Ground settlement

Lowering of the ground surface, known as subsidence or settling, often occurs during an earthquake. Common causes of ground subsidence during an earthquake include consolidation or failure of the ground under a foundation, densification of sand and gravel layers due to the ground shaking and liquefaction. 

Settlement caused by ground failure can cause buildings to displace, tilt, stretch, twist, buckle or a combination of all five. How badly the building is damaged depends on:

  • the severity of the settlement (related to ground performance and behaviour)
  • the type and strength of the building’s foundations and structure
  • the geometry and complexity of the overall design.

Uniform settlement

Uniform settlement occurs when a building foundation settles by the same amount over its entire footprint area, effectively lowering the structure in place. A related effect called tilt settlement occurs when the whole building tilts as a solid box.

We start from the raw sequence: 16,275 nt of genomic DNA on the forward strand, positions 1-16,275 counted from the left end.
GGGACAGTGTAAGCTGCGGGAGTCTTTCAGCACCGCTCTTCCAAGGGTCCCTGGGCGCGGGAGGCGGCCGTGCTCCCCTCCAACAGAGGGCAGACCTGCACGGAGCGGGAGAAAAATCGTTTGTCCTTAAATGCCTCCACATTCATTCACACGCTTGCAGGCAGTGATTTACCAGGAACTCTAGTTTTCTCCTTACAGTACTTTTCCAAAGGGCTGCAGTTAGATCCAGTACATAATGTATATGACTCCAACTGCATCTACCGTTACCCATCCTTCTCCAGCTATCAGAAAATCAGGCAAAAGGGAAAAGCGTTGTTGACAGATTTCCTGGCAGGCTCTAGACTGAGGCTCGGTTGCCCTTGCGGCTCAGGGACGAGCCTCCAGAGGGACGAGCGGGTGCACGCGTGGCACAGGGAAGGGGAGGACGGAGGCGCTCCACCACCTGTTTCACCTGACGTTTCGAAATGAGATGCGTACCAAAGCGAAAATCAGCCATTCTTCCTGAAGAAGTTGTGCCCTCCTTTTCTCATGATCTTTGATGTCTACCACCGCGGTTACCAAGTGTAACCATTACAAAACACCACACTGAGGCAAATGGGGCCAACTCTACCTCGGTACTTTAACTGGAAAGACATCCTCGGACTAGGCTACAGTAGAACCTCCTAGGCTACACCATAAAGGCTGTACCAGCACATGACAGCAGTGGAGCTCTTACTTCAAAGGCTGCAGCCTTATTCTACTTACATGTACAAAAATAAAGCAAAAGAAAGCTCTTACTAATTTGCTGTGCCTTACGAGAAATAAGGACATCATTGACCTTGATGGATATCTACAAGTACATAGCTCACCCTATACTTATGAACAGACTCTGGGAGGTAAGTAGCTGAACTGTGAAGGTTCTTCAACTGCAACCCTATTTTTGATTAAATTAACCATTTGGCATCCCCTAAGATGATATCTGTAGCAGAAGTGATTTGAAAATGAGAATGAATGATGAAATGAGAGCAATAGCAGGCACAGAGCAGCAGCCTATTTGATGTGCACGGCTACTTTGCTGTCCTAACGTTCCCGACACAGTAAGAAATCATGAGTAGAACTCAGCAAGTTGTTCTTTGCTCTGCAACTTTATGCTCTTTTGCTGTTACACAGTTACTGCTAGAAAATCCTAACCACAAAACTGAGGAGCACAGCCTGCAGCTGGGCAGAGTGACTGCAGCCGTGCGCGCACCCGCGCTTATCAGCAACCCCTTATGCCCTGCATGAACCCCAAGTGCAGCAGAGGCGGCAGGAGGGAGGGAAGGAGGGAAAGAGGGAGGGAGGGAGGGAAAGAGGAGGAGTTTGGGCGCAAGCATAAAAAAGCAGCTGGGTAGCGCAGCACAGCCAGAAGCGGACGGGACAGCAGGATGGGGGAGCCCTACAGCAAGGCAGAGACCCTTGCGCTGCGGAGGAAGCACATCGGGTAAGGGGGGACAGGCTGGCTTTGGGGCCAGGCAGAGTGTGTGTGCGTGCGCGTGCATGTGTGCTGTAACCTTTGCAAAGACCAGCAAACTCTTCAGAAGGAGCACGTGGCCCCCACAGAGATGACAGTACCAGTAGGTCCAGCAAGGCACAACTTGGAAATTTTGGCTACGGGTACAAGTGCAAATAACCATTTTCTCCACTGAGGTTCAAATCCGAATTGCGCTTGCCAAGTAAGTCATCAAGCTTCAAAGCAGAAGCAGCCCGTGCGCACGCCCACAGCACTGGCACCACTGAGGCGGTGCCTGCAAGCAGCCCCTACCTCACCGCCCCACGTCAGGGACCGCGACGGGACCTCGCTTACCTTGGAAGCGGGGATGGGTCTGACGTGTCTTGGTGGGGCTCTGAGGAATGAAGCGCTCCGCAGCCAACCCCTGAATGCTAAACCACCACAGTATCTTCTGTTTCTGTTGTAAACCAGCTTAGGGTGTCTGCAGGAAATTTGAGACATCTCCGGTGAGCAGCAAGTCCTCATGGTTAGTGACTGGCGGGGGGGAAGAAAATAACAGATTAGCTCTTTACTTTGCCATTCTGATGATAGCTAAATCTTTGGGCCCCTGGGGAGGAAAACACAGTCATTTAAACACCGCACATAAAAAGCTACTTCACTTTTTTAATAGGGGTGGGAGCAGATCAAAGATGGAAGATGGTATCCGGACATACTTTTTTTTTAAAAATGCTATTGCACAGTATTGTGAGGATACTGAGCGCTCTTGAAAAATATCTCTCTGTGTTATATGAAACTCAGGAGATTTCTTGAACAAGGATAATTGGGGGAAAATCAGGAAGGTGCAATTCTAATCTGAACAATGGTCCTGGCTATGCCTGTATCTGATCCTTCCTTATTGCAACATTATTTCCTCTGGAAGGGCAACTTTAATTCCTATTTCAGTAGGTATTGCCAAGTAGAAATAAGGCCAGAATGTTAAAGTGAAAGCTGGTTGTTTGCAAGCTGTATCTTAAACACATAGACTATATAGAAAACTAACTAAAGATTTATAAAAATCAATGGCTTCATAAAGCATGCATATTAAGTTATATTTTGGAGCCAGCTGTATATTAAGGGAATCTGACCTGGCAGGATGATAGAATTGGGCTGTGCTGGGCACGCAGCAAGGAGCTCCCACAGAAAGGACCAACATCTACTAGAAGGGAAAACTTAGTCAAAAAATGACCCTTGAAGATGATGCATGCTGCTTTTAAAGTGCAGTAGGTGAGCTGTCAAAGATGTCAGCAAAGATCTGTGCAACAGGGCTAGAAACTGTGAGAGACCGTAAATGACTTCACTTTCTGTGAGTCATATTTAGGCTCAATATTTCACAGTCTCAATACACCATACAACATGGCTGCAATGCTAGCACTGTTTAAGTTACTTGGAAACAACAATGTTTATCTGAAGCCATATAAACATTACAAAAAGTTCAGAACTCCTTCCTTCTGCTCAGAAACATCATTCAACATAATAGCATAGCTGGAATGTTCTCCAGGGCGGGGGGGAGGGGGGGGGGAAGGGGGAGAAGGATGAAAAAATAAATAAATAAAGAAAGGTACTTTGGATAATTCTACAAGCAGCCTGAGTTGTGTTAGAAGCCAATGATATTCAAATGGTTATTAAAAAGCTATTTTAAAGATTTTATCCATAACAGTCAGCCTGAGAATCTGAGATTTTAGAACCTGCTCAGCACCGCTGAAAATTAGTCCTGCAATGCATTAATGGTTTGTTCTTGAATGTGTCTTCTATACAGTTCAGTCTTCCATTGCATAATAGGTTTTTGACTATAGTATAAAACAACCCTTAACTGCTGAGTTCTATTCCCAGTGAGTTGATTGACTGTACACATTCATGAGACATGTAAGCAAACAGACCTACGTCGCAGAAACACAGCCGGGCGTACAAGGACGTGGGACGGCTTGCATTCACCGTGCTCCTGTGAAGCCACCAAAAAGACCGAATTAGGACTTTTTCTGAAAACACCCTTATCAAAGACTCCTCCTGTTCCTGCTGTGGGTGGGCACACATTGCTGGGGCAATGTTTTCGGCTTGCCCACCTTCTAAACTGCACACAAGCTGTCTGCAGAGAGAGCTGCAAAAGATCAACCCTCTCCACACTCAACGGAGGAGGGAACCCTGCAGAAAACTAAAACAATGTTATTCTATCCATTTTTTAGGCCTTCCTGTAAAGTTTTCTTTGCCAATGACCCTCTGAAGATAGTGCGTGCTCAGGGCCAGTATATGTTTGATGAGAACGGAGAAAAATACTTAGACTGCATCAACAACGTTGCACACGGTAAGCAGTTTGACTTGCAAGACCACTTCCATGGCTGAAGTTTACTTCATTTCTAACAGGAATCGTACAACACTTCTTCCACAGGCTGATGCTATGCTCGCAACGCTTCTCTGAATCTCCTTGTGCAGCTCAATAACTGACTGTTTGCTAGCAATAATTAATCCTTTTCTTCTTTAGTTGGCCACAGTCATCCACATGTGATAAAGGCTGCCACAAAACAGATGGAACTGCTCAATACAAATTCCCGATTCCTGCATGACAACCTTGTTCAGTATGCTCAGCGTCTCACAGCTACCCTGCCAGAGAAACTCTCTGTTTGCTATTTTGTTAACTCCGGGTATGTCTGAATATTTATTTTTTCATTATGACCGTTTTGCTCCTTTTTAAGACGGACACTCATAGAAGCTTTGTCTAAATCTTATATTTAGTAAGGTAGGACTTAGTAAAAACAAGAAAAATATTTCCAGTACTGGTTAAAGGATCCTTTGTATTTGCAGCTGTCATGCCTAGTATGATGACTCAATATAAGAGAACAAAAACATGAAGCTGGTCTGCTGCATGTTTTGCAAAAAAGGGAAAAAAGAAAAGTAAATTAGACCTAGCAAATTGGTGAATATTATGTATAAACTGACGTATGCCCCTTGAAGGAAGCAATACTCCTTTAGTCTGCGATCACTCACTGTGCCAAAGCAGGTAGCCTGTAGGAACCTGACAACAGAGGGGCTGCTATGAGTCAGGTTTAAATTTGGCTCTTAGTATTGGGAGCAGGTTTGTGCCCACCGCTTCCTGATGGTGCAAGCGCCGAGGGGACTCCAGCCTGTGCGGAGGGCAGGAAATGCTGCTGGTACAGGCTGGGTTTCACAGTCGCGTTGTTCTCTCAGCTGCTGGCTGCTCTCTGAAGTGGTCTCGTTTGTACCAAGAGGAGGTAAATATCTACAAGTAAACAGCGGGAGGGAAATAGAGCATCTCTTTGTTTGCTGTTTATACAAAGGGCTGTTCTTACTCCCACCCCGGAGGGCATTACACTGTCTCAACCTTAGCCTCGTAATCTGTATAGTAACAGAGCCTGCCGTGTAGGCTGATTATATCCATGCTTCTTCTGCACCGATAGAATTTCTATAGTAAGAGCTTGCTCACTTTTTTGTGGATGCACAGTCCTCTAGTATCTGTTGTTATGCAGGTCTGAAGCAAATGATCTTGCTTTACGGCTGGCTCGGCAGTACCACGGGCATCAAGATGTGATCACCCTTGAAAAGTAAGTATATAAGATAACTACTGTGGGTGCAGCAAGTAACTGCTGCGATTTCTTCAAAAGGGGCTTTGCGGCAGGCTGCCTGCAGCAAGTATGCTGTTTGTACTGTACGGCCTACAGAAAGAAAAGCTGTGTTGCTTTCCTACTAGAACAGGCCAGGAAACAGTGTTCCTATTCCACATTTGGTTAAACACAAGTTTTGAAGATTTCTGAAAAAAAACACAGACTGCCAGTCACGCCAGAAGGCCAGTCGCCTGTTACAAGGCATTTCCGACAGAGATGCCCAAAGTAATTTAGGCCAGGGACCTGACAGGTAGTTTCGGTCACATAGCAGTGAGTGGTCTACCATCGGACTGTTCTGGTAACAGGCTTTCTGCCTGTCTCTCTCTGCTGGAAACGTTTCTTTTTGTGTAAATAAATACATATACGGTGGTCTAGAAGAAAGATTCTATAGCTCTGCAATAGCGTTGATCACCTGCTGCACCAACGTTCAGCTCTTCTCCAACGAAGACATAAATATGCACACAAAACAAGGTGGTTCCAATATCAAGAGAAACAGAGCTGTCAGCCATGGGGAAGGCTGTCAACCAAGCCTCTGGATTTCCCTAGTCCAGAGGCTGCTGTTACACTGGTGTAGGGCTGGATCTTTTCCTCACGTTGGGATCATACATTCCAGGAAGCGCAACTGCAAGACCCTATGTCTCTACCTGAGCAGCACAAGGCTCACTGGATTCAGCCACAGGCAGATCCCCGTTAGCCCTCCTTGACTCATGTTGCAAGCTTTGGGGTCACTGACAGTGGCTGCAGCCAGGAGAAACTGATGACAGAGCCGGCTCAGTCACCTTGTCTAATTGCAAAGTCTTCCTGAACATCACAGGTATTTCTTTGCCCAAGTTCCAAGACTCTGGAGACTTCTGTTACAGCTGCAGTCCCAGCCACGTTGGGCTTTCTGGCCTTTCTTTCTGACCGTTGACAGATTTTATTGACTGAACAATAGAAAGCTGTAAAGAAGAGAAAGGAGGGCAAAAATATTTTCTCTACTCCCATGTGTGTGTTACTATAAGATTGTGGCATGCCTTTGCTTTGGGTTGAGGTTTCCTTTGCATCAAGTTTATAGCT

Uniform settlement.

Uniform (left) and tilt settlement (right) due to liquefaction.

Differential settlement

In some cases, only part of the foundation is affected by ground failure, or part of the foundation is affected to a greater extent than other parts. This kind of effect is called differential settlement and can cause much more severe damage to a building than uniform or tilt settlement.

For instance, one corner of a slab foundation may experience settlement while the rest of the foundation does not. The resulting change in foundation settlement can induce higher levels of stress in the floor, wall and roof members.

Differential settlement.

Differential settlement that causes the edges of the foundation to settle further than the centre is known as hogging (left). Where it causes the centre to settle further than the edges, it is known as sagging or dishing (right).

Severe damage from differential settlement.

Differential settlement can cause an abrupt change in level or cause all corners of the foundation to settle by different amounts.